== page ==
Presenter: Dan Schofield, University of Oxford, UK
The hands-on approach is designed for participants with no prior knowledge or technical experience, allowing them to gain experience in using open-source tools to annotate, identify and track animals from video, and use the output data for behavioural analysis.
Attendees will need a laptop, internet access (free Wi-Fi is available throughout the conference location) and to be signed up to a free google account with available storage beforehand if they would like to try running detection and tracking software.
The use of video recordings is fundamental to research in behavioural science; however, expert manual annotation is both time-consuming and resource intensive. Machine learning offers the potential to rapidly analyse large scale video/audio datasets to increase the scale, depth and reproducibility of research, however these workflows are often not accessible to researchers without a background in computer science. This workshop will introduce attendees to the latest approaches and techniques in the field of computer vision, with a practical example of detection and tracking in video.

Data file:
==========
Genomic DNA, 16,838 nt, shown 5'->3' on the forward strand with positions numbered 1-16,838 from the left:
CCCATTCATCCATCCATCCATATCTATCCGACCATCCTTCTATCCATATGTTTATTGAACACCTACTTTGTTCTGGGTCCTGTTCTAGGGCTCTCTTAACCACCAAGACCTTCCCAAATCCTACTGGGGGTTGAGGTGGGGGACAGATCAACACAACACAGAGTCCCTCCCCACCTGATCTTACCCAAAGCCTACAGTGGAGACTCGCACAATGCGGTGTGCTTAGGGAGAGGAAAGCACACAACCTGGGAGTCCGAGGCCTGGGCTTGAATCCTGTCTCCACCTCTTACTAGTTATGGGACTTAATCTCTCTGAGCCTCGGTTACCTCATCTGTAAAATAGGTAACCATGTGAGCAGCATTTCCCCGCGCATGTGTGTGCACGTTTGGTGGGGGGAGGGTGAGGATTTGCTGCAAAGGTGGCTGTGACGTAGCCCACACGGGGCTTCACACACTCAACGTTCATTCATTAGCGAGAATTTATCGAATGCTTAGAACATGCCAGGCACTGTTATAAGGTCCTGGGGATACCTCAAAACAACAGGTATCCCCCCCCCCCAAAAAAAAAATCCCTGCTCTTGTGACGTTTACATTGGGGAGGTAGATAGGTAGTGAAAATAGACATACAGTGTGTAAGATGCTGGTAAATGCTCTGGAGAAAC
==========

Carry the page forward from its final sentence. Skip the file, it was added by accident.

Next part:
The workshop will begin with an overview of the main objectives, an introduction to basic concepts, and a demonstration of the latest computer vision techniques and tools for measuring behaviour. The second part of the workshop will allow participants to try using easily accessible annotation and visual tracking software to prepare training datasets and run detection and tracking models on their own data.
The workshop will take 2 hours.